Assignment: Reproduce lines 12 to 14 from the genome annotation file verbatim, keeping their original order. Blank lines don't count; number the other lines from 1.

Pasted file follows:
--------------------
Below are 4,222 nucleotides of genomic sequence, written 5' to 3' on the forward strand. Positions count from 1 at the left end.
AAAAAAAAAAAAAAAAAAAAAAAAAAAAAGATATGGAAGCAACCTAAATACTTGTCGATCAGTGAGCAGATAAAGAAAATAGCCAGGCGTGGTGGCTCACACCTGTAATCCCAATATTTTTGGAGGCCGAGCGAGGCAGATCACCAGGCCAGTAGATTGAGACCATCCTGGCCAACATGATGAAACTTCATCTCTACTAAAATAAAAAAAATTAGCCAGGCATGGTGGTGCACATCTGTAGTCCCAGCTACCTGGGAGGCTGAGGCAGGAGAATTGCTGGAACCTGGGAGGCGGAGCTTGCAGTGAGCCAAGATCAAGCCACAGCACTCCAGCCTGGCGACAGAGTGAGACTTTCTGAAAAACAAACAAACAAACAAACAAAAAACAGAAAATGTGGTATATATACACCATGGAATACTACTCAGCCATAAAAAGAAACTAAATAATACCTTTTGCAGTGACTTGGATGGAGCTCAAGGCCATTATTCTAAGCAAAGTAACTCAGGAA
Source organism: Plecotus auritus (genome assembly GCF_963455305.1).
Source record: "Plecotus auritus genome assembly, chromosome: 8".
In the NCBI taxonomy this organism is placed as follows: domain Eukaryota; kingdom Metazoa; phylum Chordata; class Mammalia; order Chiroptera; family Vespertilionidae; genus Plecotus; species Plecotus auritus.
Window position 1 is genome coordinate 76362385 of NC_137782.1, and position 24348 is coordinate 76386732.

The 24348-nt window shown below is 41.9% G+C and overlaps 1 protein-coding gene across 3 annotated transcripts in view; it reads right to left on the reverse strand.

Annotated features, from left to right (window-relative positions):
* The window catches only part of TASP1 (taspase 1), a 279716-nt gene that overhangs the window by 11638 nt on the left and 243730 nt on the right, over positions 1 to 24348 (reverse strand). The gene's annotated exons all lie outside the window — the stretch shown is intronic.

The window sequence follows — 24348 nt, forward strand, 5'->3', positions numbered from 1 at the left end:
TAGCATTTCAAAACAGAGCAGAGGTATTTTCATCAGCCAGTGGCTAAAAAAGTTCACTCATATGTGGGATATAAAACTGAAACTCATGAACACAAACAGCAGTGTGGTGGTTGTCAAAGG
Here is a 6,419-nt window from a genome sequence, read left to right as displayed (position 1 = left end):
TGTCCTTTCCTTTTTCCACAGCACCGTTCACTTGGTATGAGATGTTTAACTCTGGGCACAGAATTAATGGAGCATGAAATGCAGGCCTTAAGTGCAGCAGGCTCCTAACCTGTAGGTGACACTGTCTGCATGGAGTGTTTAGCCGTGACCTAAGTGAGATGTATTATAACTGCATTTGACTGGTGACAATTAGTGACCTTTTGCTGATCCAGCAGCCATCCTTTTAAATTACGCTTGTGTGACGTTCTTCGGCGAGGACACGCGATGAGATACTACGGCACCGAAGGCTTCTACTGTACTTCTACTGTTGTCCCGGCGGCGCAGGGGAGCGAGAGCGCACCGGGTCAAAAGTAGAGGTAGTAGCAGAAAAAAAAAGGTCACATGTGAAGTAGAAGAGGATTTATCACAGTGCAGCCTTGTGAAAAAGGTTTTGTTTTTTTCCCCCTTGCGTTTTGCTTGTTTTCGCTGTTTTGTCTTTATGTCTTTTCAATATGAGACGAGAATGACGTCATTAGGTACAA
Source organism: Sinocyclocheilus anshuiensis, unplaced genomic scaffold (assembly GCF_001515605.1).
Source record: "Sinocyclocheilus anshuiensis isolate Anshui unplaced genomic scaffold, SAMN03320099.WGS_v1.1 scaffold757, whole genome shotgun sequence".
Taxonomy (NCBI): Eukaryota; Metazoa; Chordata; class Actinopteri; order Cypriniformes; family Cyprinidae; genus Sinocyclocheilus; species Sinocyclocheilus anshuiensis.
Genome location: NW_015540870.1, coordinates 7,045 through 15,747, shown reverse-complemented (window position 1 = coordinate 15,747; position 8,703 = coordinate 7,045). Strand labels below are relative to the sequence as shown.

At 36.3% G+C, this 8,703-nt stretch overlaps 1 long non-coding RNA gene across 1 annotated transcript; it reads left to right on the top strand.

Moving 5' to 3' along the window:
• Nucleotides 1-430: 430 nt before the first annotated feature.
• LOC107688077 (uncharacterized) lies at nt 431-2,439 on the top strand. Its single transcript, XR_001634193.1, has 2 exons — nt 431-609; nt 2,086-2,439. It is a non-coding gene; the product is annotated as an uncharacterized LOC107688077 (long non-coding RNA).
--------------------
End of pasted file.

Here is a 6,419-nt window from a genome sequence, read left to right as displayed (position 1 = left end):
TGTCCTTTCCTTTTTCCACAGCACCGTTCACTTGGTATGAGATGTTTAACTCTGGGCACAGAATTAATGGAGCATGAAATGCAGGCCTTAAGTGCAGCAGGCTCCTAACCTGTAGGTGACACTGTCTGCATGGAGTGTTTAGCCGTGACCTAAGTGAGATGTATTATAACTGCATTTGACTGGTGACAATTAGTGACCTTTTGCTGATCCAGCAGCCATCCTTTTAAATTACGCTTGTGTGACGTTCTTCGGCGAGGACACGCGATGAGATACTACGGCACCGAAGGCTTCTACTGTACTTCTACTGTTGTCCCGGCGGCGCAGGGGAGCGAGAGCGCACCGGGTCAAAAGTAGAGGTAGTAGCAGAAAAAAAAAGGTCACATGTGAAGTAGAAGAGGATTTATCACAGTGCAGCCTTGTGAAAAAGGTTTTGTTTTTTTCCCCCTTGCGTTTTGCTTGTTTTCGCTGTTTTGTCTTTATGTCTTTTCAATATGAGACGAGAATGACGTCATTAGGTACAA
Source organism: Sinocyclocheilus anshuiensis, unplaced genomic scaffold (assembly GCF_001515605.1).